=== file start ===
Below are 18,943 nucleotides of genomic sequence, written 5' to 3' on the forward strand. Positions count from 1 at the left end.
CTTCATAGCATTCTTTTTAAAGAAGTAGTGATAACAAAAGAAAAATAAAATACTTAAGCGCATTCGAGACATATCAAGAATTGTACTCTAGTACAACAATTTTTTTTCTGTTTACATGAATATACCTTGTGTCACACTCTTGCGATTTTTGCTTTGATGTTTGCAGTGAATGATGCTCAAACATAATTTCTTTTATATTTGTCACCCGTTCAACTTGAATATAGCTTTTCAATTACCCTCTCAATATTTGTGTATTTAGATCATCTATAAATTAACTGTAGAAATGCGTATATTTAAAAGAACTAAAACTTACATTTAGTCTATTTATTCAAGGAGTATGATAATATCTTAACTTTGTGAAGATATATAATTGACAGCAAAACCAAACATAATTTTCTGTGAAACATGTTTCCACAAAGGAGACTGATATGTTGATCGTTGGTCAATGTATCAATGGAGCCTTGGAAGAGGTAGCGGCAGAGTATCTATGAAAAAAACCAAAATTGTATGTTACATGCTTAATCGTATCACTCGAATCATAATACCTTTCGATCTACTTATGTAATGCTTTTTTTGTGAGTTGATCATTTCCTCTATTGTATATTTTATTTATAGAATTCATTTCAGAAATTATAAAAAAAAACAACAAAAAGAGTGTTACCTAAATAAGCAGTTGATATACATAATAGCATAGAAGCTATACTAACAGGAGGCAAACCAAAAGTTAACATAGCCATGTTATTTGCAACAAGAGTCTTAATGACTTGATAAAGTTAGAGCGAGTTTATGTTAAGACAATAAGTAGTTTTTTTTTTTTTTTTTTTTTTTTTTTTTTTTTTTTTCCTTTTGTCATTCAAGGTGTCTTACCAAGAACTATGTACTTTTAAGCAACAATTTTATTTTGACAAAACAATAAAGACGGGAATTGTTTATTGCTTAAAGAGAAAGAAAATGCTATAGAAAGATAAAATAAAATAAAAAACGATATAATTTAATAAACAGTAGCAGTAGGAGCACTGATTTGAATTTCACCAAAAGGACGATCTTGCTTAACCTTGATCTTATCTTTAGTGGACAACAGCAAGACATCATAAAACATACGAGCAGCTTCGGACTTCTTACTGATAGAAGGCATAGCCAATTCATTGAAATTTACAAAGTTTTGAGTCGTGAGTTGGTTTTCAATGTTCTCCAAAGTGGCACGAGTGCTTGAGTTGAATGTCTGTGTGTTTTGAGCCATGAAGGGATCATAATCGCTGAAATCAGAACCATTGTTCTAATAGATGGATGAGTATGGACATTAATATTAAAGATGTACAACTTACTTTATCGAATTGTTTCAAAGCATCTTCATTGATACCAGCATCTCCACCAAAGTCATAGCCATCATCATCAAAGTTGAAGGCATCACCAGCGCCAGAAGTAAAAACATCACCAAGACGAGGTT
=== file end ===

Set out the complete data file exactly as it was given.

Below are 18,943 nucleotides of genomic sequence, written 5' to 3' on the forward strand. Positions count from 1 at the left end.
CTTCATAGCATTCTTTTTAAAGAAGTAGTGATAACAAAAGAAAAATAAAATACTTAAGCGCATTCGAGACATATCAAGAATTGTACTCTAGTACAACAATTTTTTTTCTGTTTACATGAATATACCTTGTGTCACACTCTTGCGATTTTTGCTTTGATGTTTGCAGTGAATGATGCTCAAACATAATTTCTTTTATATTTGTCACCCGTTCAACTTGAATATAGCTTTTCAATTACCCTCTCAATATTTGTGTATTTAGATCATCTATAAATTAACTGTAGAAATGCGTATATTTAAAAGAACTAAAACTTACATTTAGTCTATTTATTCAAGGAGTATGATAATATCTTAACTTTGTGAAGATATATAATTGACAGCAAAACCAAACATAATTTTCTGTGAAACATGTTTCCACAAAGGAGACTGATATGTTGATCGTTGGTCAATGTATCAATGGAGCCTTGGAAGAGGTAGCGGCAGAGTATCTATGAAAAAAACCAAAATTGTATGTTACATGCTTAATCGTATCACTCGAATCATAATACCTTTCGATCTACTTATGTAATGCTTTTTTTGTGAGTTGATCATTTCCTCTATTGTATATTTTATTTATAGAATTCATTTCAGAAATTATAAAAAAAAACAACAAAAAGAGTGTTACCTAAATAAGCAGTTGATATACATAATAGCATAGAAGCTATACTAACAGGAGGCAAACCAAAAGTTAACATAGCCATGTTATTTGCAACAAGAGTCTTAATGACTTGATAAAGTTAGAGCGAGTTTATGTTAAGACAATAAGTAGTTTTTTTTTTTTTTTTTTTTTTTTTTTTTTTTTTTTTCCTTTTGTCATTCAAGGTGTCTTACCAAGAACTATGTACTTTTAAGCAACAATTTTATTTTGACAAAACAATAAAGACGGGAATTGTTTATTGCTTAAAGAGAAAGAAAATGCTATAGAAAGATAAAATAAAATAAAAAACGATATAATTTAATAAACAGTAGCAGTAGGAGCACTGATTTGAATTTCACCAAAAGGACGATCTTGCTTAACCTTGATCTTATCTTTAGTGGACAACAGCAAGACATCATAAAACATACGAGCAGCTTCGGACTTCTTACTGATAGAAGGCATAGCCAATTCATTGAAATTTACAAAGTTTTGAGTCGTGAGTTGGTTTTCAATGTTCTCCAAAGTGGCACGAGTGCTTGAGTTGAATGTCTGTGTGTTTTGAGCCATGAAGGGATCATAATCGCTGAAATCAGAACCATTGTTCTAATAGATGGATGAGTATGGACATTAATATTAAAGATGTACAACTTACTTTATCGAATTGTTTCAAAGCATCTTCATTGATACCAGCATCTCCACCAAAGTCATAGCCATCATCATCAAAGTTGAAGGCATCACCAGCGCCAGAAGTAAAAACATCACCAAGACGAGGTT